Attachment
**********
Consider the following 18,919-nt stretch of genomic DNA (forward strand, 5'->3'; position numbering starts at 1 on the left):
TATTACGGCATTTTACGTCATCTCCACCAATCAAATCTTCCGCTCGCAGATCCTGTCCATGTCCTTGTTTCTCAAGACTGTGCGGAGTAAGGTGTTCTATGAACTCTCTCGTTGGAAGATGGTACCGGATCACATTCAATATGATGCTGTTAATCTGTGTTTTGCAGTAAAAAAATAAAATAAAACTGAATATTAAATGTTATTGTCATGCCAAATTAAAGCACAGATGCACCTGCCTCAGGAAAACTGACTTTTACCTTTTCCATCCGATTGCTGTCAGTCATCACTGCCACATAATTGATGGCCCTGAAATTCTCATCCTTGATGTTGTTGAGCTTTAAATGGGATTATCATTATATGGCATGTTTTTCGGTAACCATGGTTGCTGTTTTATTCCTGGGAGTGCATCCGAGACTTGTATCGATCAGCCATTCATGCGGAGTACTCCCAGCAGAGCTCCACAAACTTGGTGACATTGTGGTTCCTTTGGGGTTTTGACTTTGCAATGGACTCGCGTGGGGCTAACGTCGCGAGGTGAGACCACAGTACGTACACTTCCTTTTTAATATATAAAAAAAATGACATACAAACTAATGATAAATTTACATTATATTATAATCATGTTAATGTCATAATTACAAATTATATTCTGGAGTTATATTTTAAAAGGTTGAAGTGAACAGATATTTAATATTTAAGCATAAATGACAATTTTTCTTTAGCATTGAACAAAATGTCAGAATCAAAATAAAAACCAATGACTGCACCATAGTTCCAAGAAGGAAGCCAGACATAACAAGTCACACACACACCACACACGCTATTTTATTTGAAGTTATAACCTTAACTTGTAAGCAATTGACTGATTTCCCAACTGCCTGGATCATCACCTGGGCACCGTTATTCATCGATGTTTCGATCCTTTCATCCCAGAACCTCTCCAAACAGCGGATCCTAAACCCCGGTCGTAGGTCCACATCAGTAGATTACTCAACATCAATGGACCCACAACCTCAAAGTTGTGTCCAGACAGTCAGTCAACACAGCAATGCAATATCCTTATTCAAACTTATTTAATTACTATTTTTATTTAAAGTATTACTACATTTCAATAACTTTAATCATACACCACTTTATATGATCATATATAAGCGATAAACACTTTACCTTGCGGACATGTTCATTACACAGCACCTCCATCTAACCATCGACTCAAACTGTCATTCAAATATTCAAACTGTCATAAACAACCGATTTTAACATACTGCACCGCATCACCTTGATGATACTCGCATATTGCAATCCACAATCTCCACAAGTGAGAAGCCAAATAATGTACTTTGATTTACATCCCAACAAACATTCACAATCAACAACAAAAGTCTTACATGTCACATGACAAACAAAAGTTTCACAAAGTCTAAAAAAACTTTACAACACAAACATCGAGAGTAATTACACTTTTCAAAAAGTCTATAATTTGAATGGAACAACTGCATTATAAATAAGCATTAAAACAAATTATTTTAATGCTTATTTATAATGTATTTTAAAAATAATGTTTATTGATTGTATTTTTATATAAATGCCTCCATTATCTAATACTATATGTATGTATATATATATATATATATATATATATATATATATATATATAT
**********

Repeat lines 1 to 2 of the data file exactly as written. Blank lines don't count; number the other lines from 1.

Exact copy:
Consider the following 18,919-nt stretch of genomic DNA (forward strand, 5'->3'; position numbering starts at 1 on the left):
TATTACGGCATTTTACGTCATCTCCACCAATCAAATCTTCCGCTCGCAGATCCTGTCCATGTCCTTGTTTCTCAAGACTGTGCGGAGTAAGGTGTTCTATGAACTCTCTCGTTGGAAGATGGTACCGGATCACATTCAATATGATGCTGTTAATCTGTGTTTTGCAGTAAAAAAATAAAATAAAACTGAATATTAAATGTTATTGTCATGCCAAATTAAAGCACAGATGCACCTGCCTCAGGAAAACTGACTTTTACCTTTTCCATCCGATTGCTGTCAGTCATCACTGCCACATAATTGATGGCCCTGAAATTCTCATCCTTGATGTTGTTGAGCTTTAAATGGGATTATCATTATATGGCATGTTTTTCGGTAACCATGGTTGCTGTTTTATTCCTGGGAGTGCATCCGAGACTTGTATCGATCAGCCATTCATGCGGAGTACTCCCAGCAGAGCTCCACAAACTTGGTGACATTGTGGTTCCTTTGGGGTTTTGACTTTGCAATGGACTCGCGTGGGGCTAACGTCGCGAGGTGAGACCACAGTACGTACACTTCCTTTTTAATATATAAAAAAAATGACATACAAACTAATGATAAATTTACATTATATTATAATCATGTTAATGTCATAATTACAAATTATATTCTGGAGTTATATTTTAAAAGGTTGAAGTGAACAGATATTTAATATTTAAGCATAAATGACAATTTTTCTTTAGCATTGAACAAAATGTCAGAATCAAAATAAAAACCAATGACTGCACCATAGTTCCAAGAAGGAAGCCAGACATAACAAGTCACACACACACCACACACGCTATTTTATTTGAAGTTATAACCTTAACTTGTAAGCAATTGACTGATTTCCCAACTGCCTGGATCATCACCTGGGCACCGTTATTCATCGATGTTTCGATCCTTTCATCCCAGAACCTCTCCAAACAGCGGATCCTAAACCCCGGTCGTAGGTCCACATCAGTAGATTACTCAACATCAATGGACCCACAACCTCAAAGTTGTGTCCAGACAGTCAGTCAACACAGCAATGCAATATCCTTATTCAAACTTATTTAATTACTATTTTTATTTAAAGTATTACTACATTTCAATAACTTTAATCATACACCACTTTATATGATCATATATAAGCGATAAACACTTTACCTTGCGGACATGTTCATTACACAGCACCTCCATCTAACCATCGACTCAAACTGTCATTCAAATATTCAAACTGTCATAAACAACCGATTTTAACATACTGCACCGCATCACCTTGATGATACTCGCATATTGCAATCCACAATCTCCACAAGTGAGAAGCCAAATAATGTACTTTGATTTACATCCCAACAAACATTCACAATCAACAACAAAAGTCTTACATGTCACATGACAAACAAAAGTTTCACAAAGTCTAAAAAAACTTTACAACACAAACATCGAGAGTAATTACACTTTTCAAAAAGTCTATAATTTGAATGGAACAACTGCATTATAAATAAGCATTAAAACAAATTATTTTAATGCTTATTTATAATGTATTTTAAAAATAATGTTTATTGATTGTATTTTTATATAAATGCCTCCATTATCTAATACTATATGTATGTATATATATATATATATATATATATATATATATATATATATAT